As I stated in last year’s expectations, written reports are slowly being replaced by dashboard reporting systems. Most companies hired outside dashboard consulting companies to help create their dashboards. But as the need for more dashboards has arisen, companies will be hiring (or training some of their own people to serve as) infographics or dashboard designers. This should lower the cost to the company and get dashboards that are more closely aligned to strategic business objectives.

  7. Project management methodologies will be replaced by frameworks.

    As more trust is being placed in the hands of the project managers, rigid methodologies that are based upon policies and procedures are being replaced with flexible methodologies or frameworks that can be customized to individual projects. This is one of the concepts of Agile and Scrum.

  8. Multinational project management will grow significantly.

    As more companies seek out the opportunities to become multinational players, the need to develop multinational project management skills will increase. This will require coursework in topics such as international politics, power and religions, and how they impact the way that some projects must be managed.

  9. The role of the change control boards (CCBs) will be modified.

    Traditional, CCBs looked only at a given project when considering whether to approve or deny a scope change. As projects become larger and more complex, resources may have to be removed from ongoing projects to satisfy a scope change on the project at hand. Now, CCBs must consider how the scope change on one project may impact other projects.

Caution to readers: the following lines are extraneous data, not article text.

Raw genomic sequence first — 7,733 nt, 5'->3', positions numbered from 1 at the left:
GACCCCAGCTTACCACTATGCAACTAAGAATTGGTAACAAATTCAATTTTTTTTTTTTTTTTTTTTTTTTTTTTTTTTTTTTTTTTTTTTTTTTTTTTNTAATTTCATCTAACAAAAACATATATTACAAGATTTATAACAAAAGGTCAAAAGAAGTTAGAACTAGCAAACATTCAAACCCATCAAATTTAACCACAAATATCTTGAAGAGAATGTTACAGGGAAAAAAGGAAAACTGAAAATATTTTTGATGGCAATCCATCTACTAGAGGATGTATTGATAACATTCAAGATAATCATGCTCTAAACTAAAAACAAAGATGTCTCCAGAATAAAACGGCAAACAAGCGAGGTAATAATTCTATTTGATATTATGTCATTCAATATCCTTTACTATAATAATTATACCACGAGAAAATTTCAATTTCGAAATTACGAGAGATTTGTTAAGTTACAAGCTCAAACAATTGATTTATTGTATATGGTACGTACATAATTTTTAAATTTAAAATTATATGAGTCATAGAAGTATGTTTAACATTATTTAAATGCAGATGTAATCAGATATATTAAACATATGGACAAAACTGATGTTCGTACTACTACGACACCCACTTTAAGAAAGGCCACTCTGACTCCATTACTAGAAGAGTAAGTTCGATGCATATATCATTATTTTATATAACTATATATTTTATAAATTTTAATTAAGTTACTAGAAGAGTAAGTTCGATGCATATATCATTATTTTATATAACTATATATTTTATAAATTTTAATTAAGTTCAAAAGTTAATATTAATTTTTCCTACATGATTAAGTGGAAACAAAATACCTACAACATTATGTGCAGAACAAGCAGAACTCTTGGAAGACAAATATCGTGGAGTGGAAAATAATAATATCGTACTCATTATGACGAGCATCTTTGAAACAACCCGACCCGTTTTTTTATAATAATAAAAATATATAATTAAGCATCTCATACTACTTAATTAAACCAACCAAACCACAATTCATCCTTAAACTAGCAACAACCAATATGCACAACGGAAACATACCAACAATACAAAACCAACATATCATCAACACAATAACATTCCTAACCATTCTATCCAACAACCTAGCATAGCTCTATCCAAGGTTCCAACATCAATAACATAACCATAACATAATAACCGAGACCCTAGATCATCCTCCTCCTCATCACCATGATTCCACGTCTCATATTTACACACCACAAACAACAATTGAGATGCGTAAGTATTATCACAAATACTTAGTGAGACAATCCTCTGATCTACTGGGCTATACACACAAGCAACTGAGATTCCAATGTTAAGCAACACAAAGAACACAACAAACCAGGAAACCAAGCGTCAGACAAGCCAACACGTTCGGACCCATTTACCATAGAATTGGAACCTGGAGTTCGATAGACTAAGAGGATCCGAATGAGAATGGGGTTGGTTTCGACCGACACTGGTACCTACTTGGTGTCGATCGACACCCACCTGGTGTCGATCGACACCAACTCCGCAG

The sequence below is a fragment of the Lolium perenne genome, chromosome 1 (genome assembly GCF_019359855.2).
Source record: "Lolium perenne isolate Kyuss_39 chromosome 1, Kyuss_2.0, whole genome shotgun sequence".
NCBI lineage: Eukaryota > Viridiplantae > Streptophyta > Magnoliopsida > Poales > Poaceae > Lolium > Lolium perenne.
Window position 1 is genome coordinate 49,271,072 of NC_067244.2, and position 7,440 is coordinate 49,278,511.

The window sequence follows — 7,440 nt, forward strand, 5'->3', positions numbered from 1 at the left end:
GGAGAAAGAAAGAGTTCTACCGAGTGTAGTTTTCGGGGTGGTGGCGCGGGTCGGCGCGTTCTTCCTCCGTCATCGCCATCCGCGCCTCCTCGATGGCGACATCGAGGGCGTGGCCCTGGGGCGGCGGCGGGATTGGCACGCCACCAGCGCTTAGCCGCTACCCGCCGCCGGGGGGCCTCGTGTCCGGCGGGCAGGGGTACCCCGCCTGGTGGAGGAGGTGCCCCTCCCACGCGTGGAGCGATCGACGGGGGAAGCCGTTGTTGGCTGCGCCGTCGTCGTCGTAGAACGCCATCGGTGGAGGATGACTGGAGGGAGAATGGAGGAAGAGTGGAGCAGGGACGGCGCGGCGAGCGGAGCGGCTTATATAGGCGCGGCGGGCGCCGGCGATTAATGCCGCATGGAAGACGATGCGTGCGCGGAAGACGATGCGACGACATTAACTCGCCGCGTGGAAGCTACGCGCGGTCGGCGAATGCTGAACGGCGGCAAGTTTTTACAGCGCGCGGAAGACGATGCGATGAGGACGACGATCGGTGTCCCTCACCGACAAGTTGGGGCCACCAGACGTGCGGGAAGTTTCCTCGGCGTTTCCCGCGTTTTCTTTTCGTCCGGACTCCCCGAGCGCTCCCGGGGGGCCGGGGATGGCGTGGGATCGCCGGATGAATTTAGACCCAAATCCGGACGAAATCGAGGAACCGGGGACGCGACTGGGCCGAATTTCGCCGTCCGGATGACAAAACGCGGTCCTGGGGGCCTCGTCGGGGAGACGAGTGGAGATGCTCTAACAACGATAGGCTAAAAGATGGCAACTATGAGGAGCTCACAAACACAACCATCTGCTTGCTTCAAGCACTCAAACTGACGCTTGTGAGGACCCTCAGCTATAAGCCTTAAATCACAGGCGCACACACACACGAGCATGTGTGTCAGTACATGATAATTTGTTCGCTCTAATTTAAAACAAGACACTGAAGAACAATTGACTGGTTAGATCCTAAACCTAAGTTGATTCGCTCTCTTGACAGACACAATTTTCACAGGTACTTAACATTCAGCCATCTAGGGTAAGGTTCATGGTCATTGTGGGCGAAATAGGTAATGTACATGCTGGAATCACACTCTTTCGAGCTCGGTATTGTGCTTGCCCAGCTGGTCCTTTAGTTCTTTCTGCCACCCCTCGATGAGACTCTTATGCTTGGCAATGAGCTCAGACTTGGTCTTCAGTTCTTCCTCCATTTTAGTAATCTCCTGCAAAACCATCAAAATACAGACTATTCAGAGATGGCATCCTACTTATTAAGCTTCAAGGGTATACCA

10. The use of Certification Boards will increase.

    There are numerous certification programs can an individual can attend. Most companies provide tuition assistance for these certifications. But now, it appears that, with the number of possible certifications in the marketplace and with that number expected to grow, companies are creating Certification Boards to approve the selection of certifications and to make sure that it adds value for the firm. The growth in certifications will most likely happen only for those firms that reimburse employees for the cost of certification.

  11. Companies will perform world class benchmarking.

    For years, companies believed that project management benchmarking should be done only with companies in their own industry and with similar processes. Now, companies will be performing world class benchmarking where they will measure themselves against the best project management companies in the world rather than just those in their own industry.

The above predictions are the ones that I consider critical for 2017. The introduction of PM 2.0 and PM 3.0 will bring forth additional changes. The predictions described above are part of the lectures on PM 2.0 and PM 3.0.

For those of you that are interested, IIL offers 1-hour, 3-hour, and 6-hour webinars and seminars on PM 2.0 and PM 3.0. For additional information on these webinars and seminars, contact or visit


Harold Kerzner, Ph.D. is IIL’s Senior Executive Director for Project Management. He is a globally recognized expert on project management and strategic planning, and the author of many best-selling textbooks, most recently Project Management 2.0.